Rachel G. Lakeville, MA

Featured Articles

Read about interesting topics

  • Preparing for Your Kitten’s Developmental Milestones

    Need to hone in on your kitten knowledge? Check out the milestones your new pet will reach during its first year. ...

    Read More
  • What Is Ataxia in Dogs?

    Could balance or gait issues mean your dog has ataxia? ...

    Read More
  • Caring for Senior Cats

    Thanks to advancements in veterinary care, today’s cats can live well into their teen years. It is not uncommon for cats to live to be 18 or even older. However, in order for cats to live a long full life, they need proactive veterinary care to stay healthy. As cats age, they are at greater risk for ...

    Read More
  • Feline Stomatitis: Treatments

    Cats rarely display their pain, but cats with feline stomatitis are often the exception. If your cat appears to have mouth pain, is reluctant to eat, doesn't want to groom, is drooling, and doesn't want you to open its mouth, it may be suffering from this debilitating, degenerative oral condition, and ...

    Read More
  • Feline Leukemia Virus: What You Need to Know

    Feline leukemia (FeLV) is a virus that weakens your cat's immune system. Unfortunately, when the immune system does not function properly, your cat may be more likely to develop other diseases, such as cancer and blood disorders. How Cats Contract Feline Leukemia Cats get feline leukemia from other cats. ...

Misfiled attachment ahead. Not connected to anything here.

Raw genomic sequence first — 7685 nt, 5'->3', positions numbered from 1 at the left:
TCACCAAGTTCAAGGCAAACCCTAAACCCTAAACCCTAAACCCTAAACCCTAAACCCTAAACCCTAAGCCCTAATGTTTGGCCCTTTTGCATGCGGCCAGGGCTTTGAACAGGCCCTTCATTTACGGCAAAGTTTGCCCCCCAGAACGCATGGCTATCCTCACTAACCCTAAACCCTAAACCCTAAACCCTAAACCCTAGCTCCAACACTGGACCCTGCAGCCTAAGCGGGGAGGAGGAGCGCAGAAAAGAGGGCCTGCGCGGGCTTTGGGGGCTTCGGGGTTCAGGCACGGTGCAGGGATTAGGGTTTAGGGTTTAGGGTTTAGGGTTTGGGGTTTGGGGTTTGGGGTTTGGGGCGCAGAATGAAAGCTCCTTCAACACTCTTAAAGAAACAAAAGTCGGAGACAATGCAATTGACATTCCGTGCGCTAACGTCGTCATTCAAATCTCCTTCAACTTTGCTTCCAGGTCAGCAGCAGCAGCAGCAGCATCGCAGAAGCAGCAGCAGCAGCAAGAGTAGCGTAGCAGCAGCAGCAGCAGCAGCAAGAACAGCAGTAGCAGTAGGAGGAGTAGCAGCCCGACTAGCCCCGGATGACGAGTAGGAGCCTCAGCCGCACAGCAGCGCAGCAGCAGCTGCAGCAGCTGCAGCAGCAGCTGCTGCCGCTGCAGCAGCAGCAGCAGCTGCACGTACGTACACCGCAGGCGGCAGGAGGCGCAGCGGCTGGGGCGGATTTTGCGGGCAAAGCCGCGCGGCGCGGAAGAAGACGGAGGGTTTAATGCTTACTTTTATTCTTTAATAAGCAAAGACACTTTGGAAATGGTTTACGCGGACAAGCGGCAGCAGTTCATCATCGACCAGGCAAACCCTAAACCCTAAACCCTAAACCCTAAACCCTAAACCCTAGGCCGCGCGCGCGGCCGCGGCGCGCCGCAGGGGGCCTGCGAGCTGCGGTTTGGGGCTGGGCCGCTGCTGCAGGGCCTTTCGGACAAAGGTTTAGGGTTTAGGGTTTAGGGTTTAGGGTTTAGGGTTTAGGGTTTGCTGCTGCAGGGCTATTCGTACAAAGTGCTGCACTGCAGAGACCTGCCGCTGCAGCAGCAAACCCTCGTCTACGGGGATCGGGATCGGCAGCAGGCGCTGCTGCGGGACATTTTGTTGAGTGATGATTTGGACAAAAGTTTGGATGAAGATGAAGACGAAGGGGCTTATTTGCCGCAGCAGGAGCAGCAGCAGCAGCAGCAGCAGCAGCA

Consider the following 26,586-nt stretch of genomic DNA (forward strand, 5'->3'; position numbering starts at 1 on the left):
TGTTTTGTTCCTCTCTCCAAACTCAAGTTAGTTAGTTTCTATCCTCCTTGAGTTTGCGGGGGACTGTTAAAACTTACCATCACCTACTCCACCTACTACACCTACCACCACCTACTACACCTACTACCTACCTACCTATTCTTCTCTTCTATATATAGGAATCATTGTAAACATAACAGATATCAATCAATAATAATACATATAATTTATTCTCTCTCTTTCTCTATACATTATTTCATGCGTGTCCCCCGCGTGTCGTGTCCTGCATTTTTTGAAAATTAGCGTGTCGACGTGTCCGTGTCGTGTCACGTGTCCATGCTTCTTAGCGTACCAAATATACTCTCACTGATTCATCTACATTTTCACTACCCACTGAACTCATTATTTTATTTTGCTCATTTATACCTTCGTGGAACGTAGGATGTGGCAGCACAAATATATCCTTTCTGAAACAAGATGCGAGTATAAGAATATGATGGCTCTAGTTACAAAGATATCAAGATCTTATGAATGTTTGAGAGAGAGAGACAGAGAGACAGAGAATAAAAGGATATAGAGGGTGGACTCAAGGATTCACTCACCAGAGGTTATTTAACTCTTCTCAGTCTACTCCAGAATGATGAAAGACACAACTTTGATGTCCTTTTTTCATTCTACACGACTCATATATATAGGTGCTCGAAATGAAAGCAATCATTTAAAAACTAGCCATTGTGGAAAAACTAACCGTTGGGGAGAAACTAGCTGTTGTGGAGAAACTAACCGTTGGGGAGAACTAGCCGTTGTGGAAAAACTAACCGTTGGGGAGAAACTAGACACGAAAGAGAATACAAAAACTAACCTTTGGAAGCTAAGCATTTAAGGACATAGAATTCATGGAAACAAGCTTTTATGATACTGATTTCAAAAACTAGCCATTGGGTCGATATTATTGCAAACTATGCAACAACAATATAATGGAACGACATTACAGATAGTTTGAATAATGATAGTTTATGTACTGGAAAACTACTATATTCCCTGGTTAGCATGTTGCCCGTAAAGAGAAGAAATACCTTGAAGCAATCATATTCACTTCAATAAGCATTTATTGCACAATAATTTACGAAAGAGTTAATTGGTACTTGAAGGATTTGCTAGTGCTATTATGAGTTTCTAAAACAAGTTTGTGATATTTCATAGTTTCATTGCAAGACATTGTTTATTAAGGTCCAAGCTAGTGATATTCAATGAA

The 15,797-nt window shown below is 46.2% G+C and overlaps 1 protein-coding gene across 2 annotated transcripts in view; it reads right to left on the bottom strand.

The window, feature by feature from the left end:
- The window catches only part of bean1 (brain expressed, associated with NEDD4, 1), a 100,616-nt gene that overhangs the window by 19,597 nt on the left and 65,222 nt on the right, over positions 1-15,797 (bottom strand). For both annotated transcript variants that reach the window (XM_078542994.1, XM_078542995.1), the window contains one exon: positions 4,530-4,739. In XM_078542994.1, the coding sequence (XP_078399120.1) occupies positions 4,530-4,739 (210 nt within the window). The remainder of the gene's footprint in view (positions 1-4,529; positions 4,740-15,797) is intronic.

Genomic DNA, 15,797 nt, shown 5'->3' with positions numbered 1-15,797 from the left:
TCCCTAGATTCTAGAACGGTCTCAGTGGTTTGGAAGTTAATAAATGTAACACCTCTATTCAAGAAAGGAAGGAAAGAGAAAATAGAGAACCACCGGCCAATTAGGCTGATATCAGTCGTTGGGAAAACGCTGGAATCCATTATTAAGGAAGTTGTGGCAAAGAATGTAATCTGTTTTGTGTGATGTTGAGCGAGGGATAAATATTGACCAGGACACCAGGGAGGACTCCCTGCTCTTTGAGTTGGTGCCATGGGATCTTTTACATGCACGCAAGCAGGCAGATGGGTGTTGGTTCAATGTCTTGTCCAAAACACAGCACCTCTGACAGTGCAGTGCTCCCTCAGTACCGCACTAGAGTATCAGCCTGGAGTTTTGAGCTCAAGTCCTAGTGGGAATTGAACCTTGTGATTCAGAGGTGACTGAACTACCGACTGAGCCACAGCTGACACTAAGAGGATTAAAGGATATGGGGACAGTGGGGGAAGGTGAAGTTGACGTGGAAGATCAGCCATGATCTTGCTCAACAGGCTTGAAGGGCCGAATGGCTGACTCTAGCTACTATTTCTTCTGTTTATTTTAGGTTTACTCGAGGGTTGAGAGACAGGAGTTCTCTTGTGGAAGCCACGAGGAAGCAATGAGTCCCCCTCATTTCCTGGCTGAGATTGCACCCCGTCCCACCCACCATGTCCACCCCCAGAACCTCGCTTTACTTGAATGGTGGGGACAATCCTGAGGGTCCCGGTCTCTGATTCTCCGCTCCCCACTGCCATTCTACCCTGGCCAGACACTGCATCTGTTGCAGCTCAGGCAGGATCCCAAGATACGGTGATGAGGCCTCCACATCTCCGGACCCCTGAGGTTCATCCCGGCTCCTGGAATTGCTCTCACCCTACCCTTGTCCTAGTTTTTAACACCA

Read More
  • Family Cats and Pregnant Women: Take Measures to Prevent Toxoplasmosis Infection

    Nothing must spoil the joys of becoming a new parent. Not even your pets. But family cats with normal, every day habits can pose a risk to expectant women. Women's immune systems can be disturbed by a parasite carried in fecal matter. If you're the primary caretaker of your family's feline friend it ...

    Read More
  • Create an Environment Your Cat Will Love

    The Journal of Feline Medicine and Surgery confirms that feline emotional wellbeing, behavior and physical health are a result of how comfortable they are in their environment. Understanding how our cats interact with their environment can help us create a space for owners and cats to mutually thrive ...

    Read More
  • Catnip: Why Cats Love It

    Few things stimulate a cat's pleasure faster than catnip. Exposure to this simple herb can reveal a new side to their feline personality. Many cats will go crazy at the smell of this plant. Catnip has a reputation of being a feline drug and many cat owners wonder if it is safe to give it to their pet. ...

    Read More
  • Zoonosis

    Zoonosis refers to diseases that can be transmitted to humans from animals. In particular, they occur when an infected animal passes on bacteria, parasites, fungi or viruses to humans through scratches, saliva, feces and urine. Vectors (e.g., organisms like fleas and ticks) can also carry zoonotic diseases ...

    Read More
  • Epilepsy

    Epilepsy (often referred to as a seizure disorder) is a chronic neurological condition characterized by recurrent unprovoked seizures. It is commonly controlled with medication, although surgical methods are used as well. Epileptic seizures are classified both by their patterns of activity in the brain ...

    Read More

Newsletter Signup

Sign up for more articles